Kenya’s exports stay at 25pc of GDP

Saturday March 23 2013

A woman picking tea. Kenya exports semi-processed tea. However, the country could earn more from the commodity if it is branded and packaged locally before export. Photo/FILE

Fresh doubts are emerging over Kenya’s ability to grow her exports with new data showing the contribution of export earnings as a percentage of the country’s wealth has stagnated for a decade.

Data from the Africa Trade and Investment Exchange, a UK-based consulting group helping link foreign investors with enterprises in Africa, shows that the value of exports has remained at an average 25 per cent of the gross domestic product (GDP) since 2003.

This is attributed to overdependence on export of primary products and expensive export procedures that deny the country the opportunity to create more jobs and improve the balance of payments.

Economists say structural weaknesses especially in the way Kenya thinks of the export and manufacturing business are exposing the country to external forces which remain the biggest threat to growth.

Most local exports, for example, have a high import content meaning high cost of production at home will only make the country’s products more expensive when sent out especially in an era when global prices of inputs like fertilisers and chemicals are on the rise.

“There is really not much achievement on exports. What is happening is that exports are only keeping up with general economic growth,” said Kevin Smith, the chief executive officer of Africa Trade and Investment Exchange.


In essence, while the value of Kenyan exports has nearly doubled from Ksh274.6 billion ($3.2 billion) in 2007 to Ksh511 billion ($6 billion) in 2011, the increase is balanced by the growing value of the economy, holding up the exports growth to GDP ratio at an average 25 per cent.

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“The country is not engaging properly with the existing trading partners and the private sector is not fully involved in the search for new export markets,” said James Mureu, the Chairman of the East African Chamber of Commerce and Agriculture.

The data shows the gap between imports and exports of goods and services, known as the current account deficit, now stands above 10 per cent of GDP, which is even higher than debt-riddled Greece.

Kenya’s four main export earners — tea, tourism, coffee and horticulture — do not even earn enough to pay for its oil, not to mention other imports.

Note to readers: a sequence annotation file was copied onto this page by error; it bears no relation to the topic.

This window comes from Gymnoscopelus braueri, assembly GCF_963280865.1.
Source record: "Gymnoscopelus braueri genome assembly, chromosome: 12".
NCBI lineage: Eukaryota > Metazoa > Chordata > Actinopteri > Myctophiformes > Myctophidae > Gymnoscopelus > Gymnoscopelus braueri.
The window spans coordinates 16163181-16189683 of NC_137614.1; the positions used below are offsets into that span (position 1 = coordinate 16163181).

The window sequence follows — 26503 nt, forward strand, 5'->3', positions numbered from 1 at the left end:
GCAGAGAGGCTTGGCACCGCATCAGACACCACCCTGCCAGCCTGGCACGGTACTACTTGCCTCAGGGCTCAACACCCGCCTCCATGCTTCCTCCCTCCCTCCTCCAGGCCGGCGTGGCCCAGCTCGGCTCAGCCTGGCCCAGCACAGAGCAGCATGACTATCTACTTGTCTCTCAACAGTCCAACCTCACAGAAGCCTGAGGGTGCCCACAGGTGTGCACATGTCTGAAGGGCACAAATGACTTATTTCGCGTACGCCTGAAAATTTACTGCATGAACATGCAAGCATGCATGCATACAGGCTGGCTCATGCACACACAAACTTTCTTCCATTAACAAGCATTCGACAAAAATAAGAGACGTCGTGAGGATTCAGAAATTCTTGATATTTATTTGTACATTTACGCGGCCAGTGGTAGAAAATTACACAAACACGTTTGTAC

According to the Export Promotion Council (EPC), tea accounts for 20 per cent of total exports, horticulture 16.3 per cent and coffee 3.7 per cent. Overall, nearly 90 per cent of Kenya exports are primary products.

Tea is exported as a semi-processed product with tea processing factories being some of the main economic drivers in the rural markets where they are located. But the country could earn more from the commodity if it is branded and packaged locally before export.

Apparels are also exported as processed goods, produced from the Export Processing Zones.

Kenya’s export procedure is also one of the slowest and most expensive in the region, discouraging many would be exporters.

Analysis done by the Africa Trade and Investment Exchange indicates that it takes 26 days to complete the export process in Kenya, compared to a regional best of 10 days and global best time of five days.

The cost of exporting one container of goods from Kenya is $2,225, compared to regional best cost of $500 and global best of $200. An exporter will require eight documents to export from Kenya, compared to a regional best of four and global best of two documents.

Trade experts said this delay can change if Kenya takes advantage of business opportunities presented by her trading partners, to increase market penetration as it also invests in value addition capacity especially in agro-processing.

State-owned agencies involved in import and export sectors including EPC, EPZ and the Kenya Investment Authority have been active in looking for markets for Kenyan goods, but are blamed for failing to include private sector delegations to those trade missions.

Kenya will also need to improve her global ranking by the World Bank at 148/185 countries for ease of export/import compared to UK’s 14 and Tanzania’s 122.

The other ranking by the same bank places Kenya at position 121/185 countries on the ease of doing business compared to UK’s 7 and Tanzania’s 134.